Still, "Blade Runner" was a milestone, one that created the template for how movies would visually depict the urban future, introduced Dick's brain-twisting storytelling to movie audiences (making possible the likes of "Total Recall" and "Minority Report"), and offered early career boosts to such actors as Sean Young, Daryl Hannah, and Edward James Olmos. Now, with a sequel on the horizon (October's "Blade Runner 2049"), it's worth going back to learn how Scott, Ford, and the rest of the "Blade Runner" team overcame personal differences and pre-CGI effects challenges to create a lasting vision of the future.
1. Dick's novel "Do Androids Dream of Electric Sheep?" drew Hollywood interest when it was published in 1968. At one time, Martin Scorsese hoped to direct it. It would take 14 years before Dick would see a screenplay that didn't make him want to punch the screenwriter in the face.

2. Hampton Fancher, who wrote a Dick-approved script, got the title from William S. Burroughs' book "Blade Runner: A Movie," an adaptation of Alan E. Nourse's novel "The Bladerunner." Neither book had anything to do with Dick's story, but Ridley Scott liked the name so much he optioned the film rights just to keep the title.
3. Scott had already turned down the project once; instead, the "Alien" director had been developing a version of Frank Herbert's sci-fi epic "Dune." When that fell through, he returned to "Blade Runner."

4. Harrison Ford wasn't the first or second choice to play replicant-hunting detective Rick Deckard. Initially, Fancher wrote the part with Hollywood legend and film noir veteran Robert Mitchum in mind. Scott spent months meeting with Dustin Hoffman, but the actor ultimately declined.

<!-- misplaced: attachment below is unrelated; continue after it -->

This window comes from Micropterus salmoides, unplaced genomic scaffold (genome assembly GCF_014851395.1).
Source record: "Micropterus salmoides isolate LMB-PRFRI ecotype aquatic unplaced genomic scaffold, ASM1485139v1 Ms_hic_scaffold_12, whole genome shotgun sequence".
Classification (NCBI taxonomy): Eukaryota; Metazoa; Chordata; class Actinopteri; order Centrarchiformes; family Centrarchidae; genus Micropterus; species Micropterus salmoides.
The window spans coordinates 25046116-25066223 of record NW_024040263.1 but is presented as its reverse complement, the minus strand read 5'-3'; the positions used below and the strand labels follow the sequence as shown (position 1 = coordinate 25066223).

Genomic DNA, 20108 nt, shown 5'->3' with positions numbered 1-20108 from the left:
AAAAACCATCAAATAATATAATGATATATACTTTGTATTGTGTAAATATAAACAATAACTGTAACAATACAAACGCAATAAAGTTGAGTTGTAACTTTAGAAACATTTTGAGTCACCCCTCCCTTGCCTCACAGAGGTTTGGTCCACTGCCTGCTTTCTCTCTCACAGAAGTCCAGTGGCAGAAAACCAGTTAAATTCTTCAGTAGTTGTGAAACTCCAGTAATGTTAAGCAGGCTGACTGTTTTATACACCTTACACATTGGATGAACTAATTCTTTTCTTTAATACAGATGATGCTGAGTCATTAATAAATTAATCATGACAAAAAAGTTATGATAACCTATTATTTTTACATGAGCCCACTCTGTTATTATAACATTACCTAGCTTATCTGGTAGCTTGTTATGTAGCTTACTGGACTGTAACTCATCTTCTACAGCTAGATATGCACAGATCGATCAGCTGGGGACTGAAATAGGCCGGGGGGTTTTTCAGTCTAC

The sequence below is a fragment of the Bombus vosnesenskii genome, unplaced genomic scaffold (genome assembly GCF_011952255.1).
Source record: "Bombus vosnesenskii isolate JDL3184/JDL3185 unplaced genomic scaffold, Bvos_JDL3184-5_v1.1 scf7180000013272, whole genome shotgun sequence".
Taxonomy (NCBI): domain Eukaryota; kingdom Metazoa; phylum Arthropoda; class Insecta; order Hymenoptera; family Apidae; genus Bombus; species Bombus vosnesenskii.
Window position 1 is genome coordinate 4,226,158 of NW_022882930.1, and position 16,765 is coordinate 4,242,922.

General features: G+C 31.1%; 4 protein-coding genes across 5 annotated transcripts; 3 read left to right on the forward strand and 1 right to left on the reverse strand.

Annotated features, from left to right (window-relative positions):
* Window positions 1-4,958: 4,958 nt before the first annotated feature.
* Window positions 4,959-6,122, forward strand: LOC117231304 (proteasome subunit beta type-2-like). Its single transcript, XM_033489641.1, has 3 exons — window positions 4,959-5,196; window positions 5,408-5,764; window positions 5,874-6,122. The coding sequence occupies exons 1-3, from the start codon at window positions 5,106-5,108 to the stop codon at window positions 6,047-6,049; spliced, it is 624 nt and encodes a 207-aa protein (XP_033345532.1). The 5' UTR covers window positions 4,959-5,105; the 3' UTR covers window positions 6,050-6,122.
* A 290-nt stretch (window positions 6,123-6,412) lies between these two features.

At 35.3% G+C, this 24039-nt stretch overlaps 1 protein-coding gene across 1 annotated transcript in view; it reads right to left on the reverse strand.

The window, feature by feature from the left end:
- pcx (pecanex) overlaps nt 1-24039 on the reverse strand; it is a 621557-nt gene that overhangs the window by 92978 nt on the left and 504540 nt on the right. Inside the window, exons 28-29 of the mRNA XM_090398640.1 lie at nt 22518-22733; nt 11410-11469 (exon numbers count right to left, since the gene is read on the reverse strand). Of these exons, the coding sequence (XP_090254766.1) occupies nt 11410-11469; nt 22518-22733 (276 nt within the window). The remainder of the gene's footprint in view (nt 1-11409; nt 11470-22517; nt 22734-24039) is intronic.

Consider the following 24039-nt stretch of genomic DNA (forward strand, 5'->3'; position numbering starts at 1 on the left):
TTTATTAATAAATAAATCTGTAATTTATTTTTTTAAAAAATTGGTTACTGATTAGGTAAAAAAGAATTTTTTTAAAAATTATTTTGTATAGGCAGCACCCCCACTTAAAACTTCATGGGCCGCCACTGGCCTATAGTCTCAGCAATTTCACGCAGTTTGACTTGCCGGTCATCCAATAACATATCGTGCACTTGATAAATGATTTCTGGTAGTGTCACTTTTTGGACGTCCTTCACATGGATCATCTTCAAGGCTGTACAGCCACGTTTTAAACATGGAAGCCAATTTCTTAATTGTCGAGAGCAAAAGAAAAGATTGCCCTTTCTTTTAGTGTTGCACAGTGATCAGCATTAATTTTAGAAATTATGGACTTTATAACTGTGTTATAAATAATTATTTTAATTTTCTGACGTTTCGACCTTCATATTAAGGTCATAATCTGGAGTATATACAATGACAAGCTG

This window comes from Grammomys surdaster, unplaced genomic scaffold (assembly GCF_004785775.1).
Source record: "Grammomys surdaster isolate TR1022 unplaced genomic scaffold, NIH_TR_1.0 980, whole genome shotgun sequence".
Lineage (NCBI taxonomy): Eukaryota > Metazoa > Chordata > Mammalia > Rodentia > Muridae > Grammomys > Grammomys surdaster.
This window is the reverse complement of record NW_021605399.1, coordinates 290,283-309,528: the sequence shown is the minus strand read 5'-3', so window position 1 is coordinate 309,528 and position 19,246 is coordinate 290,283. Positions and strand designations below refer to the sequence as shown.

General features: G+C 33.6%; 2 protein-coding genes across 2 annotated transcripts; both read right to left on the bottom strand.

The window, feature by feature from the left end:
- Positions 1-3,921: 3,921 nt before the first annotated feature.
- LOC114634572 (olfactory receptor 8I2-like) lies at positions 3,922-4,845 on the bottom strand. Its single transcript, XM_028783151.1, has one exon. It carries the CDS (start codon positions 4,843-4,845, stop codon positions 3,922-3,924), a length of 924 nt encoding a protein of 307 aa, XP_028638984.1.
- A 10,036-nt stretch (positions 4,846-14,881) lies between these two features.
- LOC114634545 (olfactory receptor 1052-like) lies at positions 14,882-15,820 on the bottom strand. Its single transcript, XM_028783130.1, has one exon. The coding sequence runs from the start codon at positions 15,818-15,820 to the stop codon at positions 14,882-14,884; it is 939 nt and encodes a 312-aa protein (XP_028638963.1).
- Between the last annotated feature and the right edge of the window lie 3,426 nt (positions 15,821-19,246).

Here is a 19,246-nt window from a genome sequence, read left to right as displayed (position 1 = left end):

5. Many other stars were on the short list, including Sean Connery, Clint Eastwood, Gene Hackman, Tommy Lee Jones, Paul Newman, Jack Nicholson, Al Pacino, Burt Reynolds, and Arnold Schwarzenegger (who'd eventually play the lead in the Dick-derived "Total Recall"). Ford got the part on the recommendation of Steven Spielberg, who'd just finished directing him in "Raiders of the Lost Ark."

6. The movie's striking visuals, which have influenced so many movies made since, drew inspiration in turn from Fritz Lang's silent classic "Metropolis" (another futuristic nightmare where the wealthy live in towers while the workers live below), French comic-book artist Moebius, and "Nighthawks" painter Edward Hopper.
7. For antagonist Roy Batty, Scott cast Rutger Hauer without ever having met him; he simply knew he wanted the Dutch actor after having seen him in several Paul Verhoeven movies.

8. The eerie, atmospheric, layered, neon-lit look of the film was created in-camera, using a technique called multipass exposures. A scene would be shot with the camera guided by a computer; then the film would be rewound and re-exposed as the computer guided the camera along an identical path, but with new lighting or new visual elements introduced. Some scenes used as many as 16 passes.
9. Ford and Scott have both acknowledged that they clashed often on set. Scott has chalked this up to his own inexperience as a feature film director ("Blade Runner" was his third movie), dealing with a leading man who was a 15-year Hollywood veteran with several landmark movies on his résumé. For his part, Ford grumbled about having to shoot 50 straight nights in the rain.

10. What really irked Ford, though, was recording the voiceover narration, which was forced on the filmmakers by panicky producers after test-screening audiences found the movie confusing.
11. Ford thought the voiceover dialogue, meant to evoke the classic film noir movies that had been inspirations for "Blade Runner," dumbed down the film, and he called recording the narration a "f***ing nightmare."

12. Dick was just 53 when he died of a stroke in March 1982, three months before the first film based on his work was released. But he got to see about 20 minutes of "Blade Runner" and praised the sets, effects, and Hauer's appearance as exactly what he'd had in mind.
13. Today, the "spinners," the flying cars (above), would probably be created digitally, but for "Blade Runner," Scott's production crew built life-size spinners that weighed several tons each. To simulate flight, they were hoisted by cranes. The constant rain effects helped hide the cables.

14. If the footage at the very end of the movie, with its helicopter shots of an idyllic countryside, look familiar, that's because they're leftover second-unit footage from "The Shining," which Scott obtained from Stanley Kubrick.